100,000 Police and Soldiers to Provide Security for the 2018 Asian Games

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Indonesia is deploying 100,000 police and soldiers to provide security for the 2018 Asian Games, the biggest event ever held in its terror attack-prone capital Jakarta, parts of which have been dramatically spruced up as the city readies to welcome tens of thousands of athletes and visitors.

The 18th Asian Games, which run until September 2, are being held in Jakarta, Palembang on the island of Sumatra, and in West Java. About 12,000 athletes, support staff and officials and 5000 journalists are expected.

All venues are finished and tested with only beautification work being carried out just days before Saturday’s opening ceremony, said organising committee member and Sports Ministry Secretary Gatot Dewa Broto, who pronounced the facilities “extremely wonderful.”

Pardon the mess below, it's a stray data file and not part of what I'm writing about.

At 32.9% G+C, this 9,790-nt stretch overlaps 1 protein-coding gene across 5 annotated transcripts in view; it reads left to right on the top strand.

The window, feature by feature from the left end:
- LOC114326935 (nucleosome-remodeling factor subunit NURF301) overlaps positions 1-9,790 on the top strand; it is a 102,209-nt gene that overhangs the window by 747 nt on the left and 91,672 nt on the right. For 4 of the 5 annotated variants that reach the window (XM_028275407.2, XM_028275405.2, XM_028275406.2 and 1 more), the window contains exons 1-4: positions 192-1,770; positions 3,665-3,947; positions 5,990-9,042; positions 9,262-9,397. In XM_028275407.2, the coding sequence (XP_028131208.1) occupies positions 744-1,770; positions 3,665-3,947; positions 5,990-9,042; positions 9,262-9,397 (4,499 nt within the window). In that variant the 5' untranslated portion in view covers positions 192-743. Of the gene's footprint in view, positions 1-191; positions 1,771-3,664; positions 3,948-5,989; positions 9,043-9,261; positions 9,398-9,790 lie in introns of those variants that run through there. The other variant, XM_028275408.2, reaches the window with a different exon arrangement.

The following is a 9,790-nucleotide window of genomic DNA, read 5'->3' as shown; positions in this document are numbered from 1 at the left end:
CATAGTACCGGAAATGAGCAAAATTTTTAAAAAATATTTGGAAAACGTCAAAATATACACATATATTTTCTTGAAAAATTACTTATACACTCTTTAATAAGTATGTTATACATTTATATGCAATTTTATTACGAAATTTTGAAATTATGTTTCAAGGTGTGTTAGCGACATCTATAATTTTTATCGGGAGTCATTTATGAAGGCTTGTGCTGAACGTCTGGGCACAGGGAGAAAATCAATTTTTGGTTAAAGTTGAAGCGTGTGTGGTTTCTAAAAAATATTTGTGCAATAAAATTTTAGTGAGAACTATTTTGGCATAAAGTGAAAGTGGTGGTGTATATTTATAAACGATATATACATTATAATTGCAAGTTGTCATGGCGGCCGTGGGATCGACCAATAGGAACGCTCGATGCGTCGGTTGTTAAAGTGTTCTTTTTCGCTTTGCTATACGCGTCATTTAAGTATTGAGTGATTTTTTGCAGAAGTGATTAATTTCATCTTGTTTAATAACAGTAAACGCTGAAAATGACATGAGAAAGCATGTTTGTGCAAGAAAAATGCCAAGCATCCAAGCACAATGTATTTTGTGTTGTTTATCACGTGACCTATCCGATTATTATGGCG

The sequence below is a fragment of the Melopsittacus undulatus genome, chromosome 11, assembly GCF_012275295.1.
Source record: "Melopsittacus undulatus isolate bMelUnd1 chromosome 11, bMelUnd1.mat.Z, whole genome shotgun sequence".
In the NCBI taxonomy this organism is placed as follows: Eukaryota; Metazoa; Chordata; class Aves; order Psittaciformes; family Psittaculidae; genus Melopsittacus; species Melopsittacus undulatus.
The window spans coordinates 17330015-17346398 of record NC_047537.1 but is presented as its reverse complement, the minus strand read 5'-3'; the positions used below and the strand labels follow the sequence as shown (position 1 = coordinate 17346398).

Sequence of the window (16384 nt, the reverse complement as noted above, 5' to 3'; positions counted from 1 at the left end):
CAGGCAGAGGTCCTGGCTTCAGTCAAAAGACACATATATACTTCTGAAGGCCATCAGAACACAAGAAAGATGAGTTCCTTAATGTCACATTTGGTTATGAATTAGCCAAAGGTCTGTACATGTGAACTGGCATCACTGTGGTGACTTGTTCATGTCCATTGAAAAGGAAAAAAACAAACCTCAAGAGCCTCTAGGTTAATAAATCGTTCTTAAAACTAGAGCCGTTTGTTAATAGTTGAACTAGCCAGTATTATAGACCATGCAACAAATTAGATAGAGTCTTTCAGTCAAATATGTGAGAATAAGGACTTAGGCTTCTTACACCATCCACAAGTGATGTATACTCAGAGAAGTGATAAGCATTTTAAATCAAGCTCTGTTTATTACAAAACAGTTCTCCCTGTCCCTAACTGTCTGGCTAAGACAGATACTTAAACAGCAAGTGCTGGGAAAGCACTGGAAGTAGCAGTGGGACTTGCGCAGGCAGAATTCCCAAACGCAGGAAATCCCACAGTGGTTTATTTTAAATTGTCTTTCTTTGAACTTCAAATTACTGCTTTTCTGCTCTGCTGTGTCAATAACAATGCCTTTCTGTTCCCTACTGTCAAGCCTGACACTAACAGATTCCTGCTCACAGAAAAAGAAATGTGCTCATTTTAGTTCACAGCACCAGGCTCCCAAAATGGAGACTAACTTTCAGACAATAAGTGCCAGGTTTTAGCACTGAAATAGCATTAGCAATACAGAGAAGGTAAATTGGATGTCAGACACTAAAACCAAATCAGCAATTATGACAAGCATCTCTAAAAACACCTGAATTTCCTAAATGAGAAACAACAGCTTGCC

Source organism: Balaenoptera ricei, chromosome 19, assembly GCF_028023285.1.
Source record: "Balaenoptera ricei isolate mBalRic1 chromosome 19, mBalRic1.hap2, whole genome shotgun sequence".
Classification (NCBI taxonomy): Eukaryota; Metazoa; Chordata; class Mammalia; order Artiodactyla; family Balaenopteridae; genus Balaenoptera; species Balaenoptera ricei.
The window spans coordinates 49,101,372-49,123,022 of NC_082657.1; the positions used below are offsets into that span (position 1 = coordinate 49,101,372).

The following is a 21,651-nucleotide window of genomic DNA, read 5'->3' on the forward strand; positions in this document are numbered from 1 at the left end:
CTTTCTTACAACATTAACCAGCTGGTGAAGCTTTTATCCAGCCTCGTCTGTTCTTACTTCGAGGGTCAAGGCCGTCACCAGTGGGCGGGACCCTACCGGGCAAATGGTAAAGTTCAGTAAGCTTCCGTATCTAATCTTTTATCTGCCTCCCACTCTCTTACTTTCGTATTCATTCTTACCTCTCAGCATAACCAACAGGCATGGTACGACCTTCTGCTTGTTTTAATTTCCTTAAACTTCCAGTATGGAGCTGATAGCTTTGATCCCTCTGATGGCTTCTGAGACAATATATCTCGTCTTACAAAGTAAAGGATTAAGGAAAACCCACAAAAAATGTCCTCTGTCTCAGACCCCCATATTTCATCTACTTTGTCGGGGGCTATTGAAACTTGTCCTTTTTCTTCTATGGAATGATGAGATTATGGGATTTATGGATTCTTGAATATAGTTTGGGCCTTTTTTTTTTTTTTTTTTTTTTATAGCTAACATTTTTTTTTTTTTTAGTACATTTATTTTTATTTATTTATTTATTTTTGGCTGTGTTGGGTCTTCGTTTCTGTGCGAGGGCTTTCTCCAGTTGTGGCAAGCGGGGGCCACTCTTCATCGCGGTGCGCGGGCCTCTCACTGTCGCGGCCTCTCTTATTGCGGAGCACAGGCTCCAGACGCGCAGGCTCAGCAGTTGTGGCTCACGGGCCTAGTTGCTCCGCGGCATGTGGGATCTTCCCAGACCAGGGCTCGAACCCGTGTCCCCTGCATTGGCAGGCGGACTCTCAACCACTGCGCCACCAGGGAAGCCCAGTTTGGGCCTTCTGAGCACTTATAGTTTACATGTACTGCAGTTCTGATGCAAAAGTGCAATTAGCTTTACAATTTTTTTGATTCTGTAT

An opening ceremony involving 5000 performers is planned with a mythological theme, flying people and, indispensably in a country of dozens of active volcanoes, a mountain that erupts, albeit a “very small eruption,” Dewa Broto said.

The dispersion of venues is a particular challenge for security, requiring a huge number of personnel to manage everything from traffic to VIP security and terror threats, said Deputy National Police Chief Muhammad Syafruddin.

Some 100,000 police and soldiers are being deployed another 100,000 are on standby, said Syafruddin, who is also chef de mission of the Indonesian team.

“About three months ago we foiled a plot by a radical group who planned an attack during the games, but we were able to detect it and prevent it. We can say that our success in detecting possible attacks is quite significant,” he said.

Indonesia had less than the usual amount of time to prepare after the original host country, Vietnam, withdrew because of financial problems. Known for some of the world’s most congested traffic and creaking infrastructure, Jakarta initially seemed unprepared for the challenge of hosting a major sports event. But officials are confident everything is ready.

Source: Sydney Morning Herald

Photo courtesy of Associated Press

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Indonesia Expat is Indonesia's largest expatriate readership (formerly known as Jakarta Expat and Bali Expat)